U.S. President Donald Trump and Democratic presidential nominee Joe Biden participate in the first 2020 presidential campaign debate held on the campus of the Cleveland Clinic at Case Western Reserve University in Cleveland, Ohio, U.S., September 29, 2020.
Olivier Douliery | Reuters
LONDON — When U.S. voters go to the polls to elect a new U.S. president their choice will also shape the course of international talks over digital taxation, a thorny subject that has divided the U.S. and many European nations for years.
The OECD (Organization for Economic Cooperation and Development) has hosted the negotiations but postponed a deadline for an agreement into 2021 after the U.S. pulled out of talks in June due to the coronavirus pandemic.
Speaking to CNBC, Anna Diamantopoulou, one of the candidates to become the next OECD chief when the current Secretary General Angel Gurria leaves the post in May 2021, said that just how the election result will impact the talks is the “one-million-dollar question,” but it is an “extremely important” issue that needs to be fixed.
“We know that there are different approaches among the two (candidates),” Diamantopoulou said.
“We know that Biden is more conventional and more friendly to the international organizations generally,” she said, while adding that the OECD will have to work on digital taxation irrespective of the election result.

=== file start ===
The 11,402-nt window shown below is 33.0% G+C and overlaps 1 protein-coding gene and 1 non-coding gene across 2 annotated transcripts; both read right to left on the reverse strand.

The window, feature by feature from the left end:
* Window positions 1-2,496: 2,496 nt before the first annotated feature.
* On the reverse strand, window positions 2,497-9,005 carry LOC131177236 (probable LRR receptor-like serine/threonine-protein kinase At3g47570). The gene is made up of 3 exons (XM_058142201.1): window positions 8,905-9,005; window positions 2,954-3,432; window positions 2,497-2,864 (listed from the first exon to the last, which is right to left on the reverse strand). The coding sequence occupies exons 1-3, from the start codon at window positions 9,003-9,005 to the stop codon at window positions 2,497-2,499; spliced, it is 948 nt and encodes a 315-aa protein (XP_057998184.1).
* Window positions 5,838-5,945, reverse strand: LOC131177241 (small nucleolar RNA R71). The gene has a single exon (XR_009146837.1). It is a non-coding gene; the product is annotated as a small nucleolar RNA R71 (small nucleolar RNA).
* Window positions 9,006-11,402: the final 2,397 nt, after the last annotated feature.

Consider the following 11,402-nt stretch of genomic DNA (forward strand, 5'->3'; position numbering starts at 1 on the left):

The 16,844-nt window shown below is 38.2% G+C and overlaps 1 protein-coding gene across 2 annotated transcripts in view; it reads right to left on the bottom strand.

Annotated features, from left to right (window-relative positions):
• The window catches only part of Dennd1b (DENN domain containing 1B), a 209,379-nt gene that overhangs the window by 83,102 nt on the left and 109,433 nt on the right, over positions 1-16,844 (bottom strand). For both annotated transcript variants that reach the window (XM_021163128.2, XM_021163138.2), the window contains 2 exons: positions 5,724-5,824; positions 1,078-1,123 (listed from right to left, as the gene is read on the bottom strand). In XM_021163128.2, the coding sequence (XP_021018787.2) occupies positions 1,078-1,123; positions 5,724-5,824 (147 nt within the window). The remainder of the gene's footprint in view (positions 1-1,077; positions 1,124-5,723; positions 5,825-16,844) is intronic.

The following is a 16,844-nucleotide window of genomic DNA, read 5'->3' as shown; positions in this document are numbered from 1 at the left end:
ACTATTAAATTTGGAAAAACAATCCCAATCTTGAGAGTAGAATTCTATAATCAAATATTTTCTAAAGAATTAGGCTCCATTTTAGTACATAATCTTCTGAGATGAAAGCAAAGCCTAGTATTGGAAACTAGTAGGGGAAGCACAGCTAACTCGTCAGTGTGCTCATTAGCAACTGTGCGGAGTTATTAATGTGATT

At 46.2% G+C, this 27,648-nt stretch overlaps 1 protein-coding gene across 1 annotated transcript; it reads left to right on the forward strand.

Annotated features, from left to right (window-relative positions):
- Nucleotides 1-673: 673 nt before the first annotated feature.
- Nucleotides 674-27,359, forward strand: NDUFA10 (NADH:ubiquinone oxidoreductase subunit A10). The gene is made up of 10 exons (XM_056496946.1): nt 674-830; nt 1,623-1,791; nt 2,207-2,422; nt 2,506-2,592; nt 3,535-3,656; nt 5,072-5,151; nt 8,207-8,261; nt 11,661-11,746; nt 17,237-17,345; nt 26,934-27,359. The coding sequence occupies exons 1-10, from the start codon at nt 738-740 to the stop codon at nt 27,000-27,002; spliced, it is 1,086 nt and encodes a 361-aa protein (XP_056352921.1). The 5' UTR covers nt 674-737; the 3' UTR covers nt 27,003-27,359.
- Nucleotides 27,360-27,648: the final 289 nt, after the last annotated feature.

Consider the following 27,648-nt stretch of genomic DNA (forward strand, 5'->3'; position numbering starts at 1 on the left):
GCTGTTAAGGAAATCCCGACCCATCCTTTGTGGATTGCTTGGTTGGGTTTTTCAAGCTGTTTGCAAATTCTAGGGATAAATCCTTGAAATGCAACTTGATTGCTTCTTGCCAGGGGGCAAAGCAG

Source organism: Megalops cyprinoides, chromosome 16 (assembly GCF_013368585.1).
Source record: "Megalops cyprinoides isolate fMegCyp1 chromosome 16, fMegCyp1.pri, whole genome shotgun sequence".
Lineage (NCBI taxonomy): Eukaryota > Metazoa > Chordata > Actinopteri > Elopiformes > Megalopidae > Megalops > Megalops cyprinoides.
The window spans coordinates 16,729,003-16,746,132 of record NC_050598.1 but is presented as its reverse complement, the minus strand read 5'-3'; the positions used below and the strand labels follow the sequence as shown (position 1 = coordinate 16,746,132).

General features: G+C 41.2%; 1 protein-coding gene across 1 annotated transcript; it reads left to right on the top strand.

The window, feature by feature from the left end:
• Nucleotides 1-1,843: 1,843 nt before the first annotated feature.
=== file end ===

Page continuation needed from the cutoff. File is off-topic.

An NBC News/WSJ poll showed on Sunday a 10-point lead for Former Vice President Joe Biden over U.S. President Donald Trump.
The Trump administration has targeted plans from different governments to impose higher taxes on U.S. “Big Tech,” America’s largest tech companies including Amazon and Apple, arguing that the levies discriminate against such firms. Meanwhile, Joe Biden has advocated for higher corporate taxes in the United States, but political experts doubt he will immediately unlock the negotiations at the OECD level.
“In the end of the day maybe we cannot have the agreement we all want but we will find a way out,” Diamantopoulou said, adding that a deal might be reached by the end of 2021 or beginning of 2022.
Conversations over digital taxation have been under the spotlight even more in the wake of the coronavirus, as tech giants such as Alphabet and Facebook have profited from stay-at-home orders.
The OECD said last month that tensions over digital tax could trigger a trade war that could wipe 1% of global growth every year.
“The absence of a consensus-based solution … could lead to a proliferation of unilateral digital services taxes and an increase in damaging tax and trade disputes, which would undermine tax certainty and investment,” the Paris-based institution said in a statement.